An anticyclonic storm on the planet Jupiter akin to a hurricane on Earth, but it is enormous (three Earths would fit within its boundaries) and it has persisted for at least the 400 years that humans have observed it through telescopes.
Fr.: dont on peut hériter, qui peut hériter
1) Passing, or capable of passing, naturally from parent to offspring through the genes:
Blue eyes are hereditary in our family.
Of or relating to → heredity.
The passing on of physical or mental characteristics genetically from one generation to another (OxfordDictionaries.com).
M.E., from M.Fr. hérédité, from O.Fr. eredite "inheritance, legacy," from L. hereditatem (nominative hereditas) "heirship, inheritance," → heritage.
high redshift object
Fr.: objet à grand décalage vers le rouge
A galaxy or quasar having a → redshift larger than about 0.8, corresponding to a → look-back time half the present age of the Universe. The qualifier "high" is, however, relative and depends on context and authors' assessment.
hot dust-obscured galaxy (HDOG)
kahkešân-e tiré bâ qobâr-e dâq
Fr.: galaxie obscure à poussière chaude
A member of the most extreme galaxies in terms of their luminosities and unusual hot → dust temperatures. The → infrared emission from HDOGs is dominated by obscured accretion onto a central → supermassive black hole (SMBH), in most cases without significant contribution from → star formation. The large contrast between the underlying → host galaxy and the hyper-luminous emission from the → active galactic nucleus (AGN) implies that either the SMBH is much more massive than expected for the stellar mass of its host, or is radiating well above its → Eddington limit. The most extreme of these remarkable systems known is → W2246-0526.
The smallest three digit number in the decimal system and the smallest square of a two-digit number (10).
Hundred, from O.E. hundred "a counting of 100," from P.Gmc. *hunda- "hundred," as below, + *rath "reckoning, number."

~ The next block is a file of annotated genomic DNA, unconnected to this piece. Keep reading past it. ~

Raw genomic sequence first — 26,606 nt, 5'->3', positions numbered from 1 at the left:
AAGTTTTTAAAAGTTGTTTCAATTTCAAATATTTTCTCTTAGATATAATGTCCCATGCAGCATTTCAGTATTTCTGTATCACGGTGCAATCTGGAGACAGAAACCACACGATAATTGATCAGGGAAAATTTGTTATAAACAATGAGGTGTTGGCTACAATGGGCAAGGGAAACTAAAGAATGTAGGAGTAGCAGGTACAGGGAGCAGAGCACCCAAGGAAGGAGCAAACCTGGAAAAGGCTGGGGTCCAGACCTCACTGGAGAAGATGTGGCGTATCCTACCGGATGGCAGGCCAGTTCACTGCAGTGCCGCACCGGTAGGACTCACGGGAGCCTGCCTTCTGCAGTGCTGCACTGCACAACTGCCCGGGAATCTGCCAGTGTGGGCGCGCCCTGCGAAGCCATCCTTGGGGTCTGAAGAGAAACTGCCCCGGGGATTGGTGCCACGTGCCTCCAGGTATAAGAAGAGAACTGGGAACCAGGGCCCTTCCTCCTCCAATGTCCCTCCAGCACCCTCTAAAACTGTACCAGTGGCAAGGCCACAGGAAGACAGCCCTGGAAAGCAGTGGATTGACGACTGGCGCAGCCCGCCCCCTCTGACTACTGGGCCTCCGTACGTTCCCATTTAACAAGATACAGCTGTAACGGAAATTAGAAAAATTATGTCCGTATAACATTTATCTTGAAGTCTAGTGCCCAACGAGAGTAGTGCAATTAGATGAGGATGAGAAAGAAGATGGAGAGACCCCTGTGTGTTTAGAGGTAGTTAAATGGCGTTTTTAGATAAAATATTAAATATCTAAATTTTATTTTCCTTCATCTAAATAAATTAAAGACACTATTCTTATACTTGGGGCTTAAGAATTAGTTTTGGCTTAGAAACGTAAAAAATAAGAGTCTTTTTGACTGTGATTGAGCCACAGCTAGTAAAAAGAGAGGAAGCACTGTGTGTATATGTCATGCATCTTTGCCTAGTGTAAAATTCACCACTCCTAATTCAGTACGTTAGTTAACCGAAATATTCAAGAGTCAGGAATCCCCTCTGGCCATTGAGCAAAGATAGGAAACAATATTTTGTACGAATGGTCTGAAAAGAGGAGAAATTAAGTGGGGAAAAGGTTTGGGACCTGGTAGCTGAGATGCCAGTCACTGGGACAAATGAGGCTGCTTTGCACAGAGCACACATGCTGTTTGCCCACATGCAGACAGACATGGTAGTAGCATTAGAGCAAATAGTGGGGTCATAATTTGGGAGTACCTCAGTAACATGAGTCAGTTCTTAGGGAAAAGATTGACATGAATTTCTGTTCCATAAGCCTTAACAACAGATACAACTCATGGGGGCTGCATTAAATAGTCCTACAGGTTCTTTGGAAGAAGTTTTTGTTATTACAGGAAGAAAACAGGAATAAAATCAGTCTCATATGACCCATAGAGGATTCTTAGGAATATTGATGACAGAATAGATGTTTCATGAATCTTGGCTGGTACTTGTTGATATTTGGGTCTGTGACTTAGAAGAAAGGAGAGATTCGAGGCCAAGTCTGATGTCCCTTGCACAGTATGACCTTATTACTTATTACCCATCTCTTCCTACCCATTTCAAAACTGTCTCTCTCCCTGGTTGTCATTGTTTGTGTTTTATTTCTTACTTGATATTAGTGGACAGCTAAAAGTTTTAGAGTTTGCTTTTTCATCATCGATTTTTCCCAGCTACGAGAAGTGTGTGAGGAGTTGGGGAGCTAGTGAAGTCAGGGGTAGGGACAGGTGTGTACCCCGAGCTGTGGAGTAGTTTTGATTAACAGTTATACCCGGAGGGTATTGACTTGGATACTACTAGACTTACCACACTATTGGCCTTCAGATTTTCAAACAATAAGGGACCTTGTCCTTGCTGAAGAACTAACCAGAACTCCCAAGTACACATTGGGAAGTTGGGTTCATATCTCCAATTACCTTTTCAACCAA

Sad "hundred," from Mid.Pers. sad, sat, Av. sata- "hundred," satô.raocana- "with a hundred windows," satô.təmô.sata- "hundreds of hundred;" cf. Skt. śatá- "hundred;" Gk. hekaton; L. centum; Lith. simtas; P.Gmc. *hunda- "hundred" (Goth. hund; O.H.G. hunt); PIE *kmtom "hundred."
The invisible part of electromagnetic spectrum possessing wavelengths between those of visible light and those of radio waves, i.e. approximately between about 0.75 and 1000 μm.
From L. infra (adv., prep.) "below, underneath, beneath," inferus "lower," from PIE *ndher; cf. Av. aδara- (adj.), aδairi- (prep.) "below;" Mid.Pers. êr "below, down; low, under," adar "low," azêr "below, under" (Mod.Pers. zir "below, down"); Skt. ádhara- "lower;" O.E. under "under, among"); → red.
Forusorx, from foru "down, downward; below; beneath;" Mid.Pers. frôt "down, downward;" O.Pers. fravata "forward, downward;" cf. Skt. pravát- "a sloping path, the slope of a mountain," + sorx→ red.
Fr.: détecteur mosaïque infrarouge
A two-dimensional infrared imaging device, consisting of an array of small, individual electronic detectors, each of which records a pixel in the image.
Infrared Astronomical Satellite (IRAS)
mâhvâre-ye axtaršenâxti-e forusorx (#)
Fr.: satellite astronomique infrarouge
An orbiting infrared telescope (60 cm mirror) which successfully operated from launch in January 1983 until the supply of coolant ran out in November 1983. It was a collaborative mission between NASA, the Netherlands, and the UK, and mapped 95% of the whole sky in the wavelength bands 12, 25, 60, and 100 microns.
axtaršenâsi-ye forusorx (#)
Fr.: astronomie infrarouge
The study of infrared properties of astronomical objects.
Fr.: caméra infrarouge
sirus-e forusorx (#)
Fr.: cirrus infrarouge
Wispy, extended structures seen above and below the plane of the Galaxy in the infrared maps of the sky (60-100 microns) produced by the → Infrared Astronomical Satellite (IRAS).
→ infrared; L. cirrus "curl, tuft, plant filament like a tuft of hair."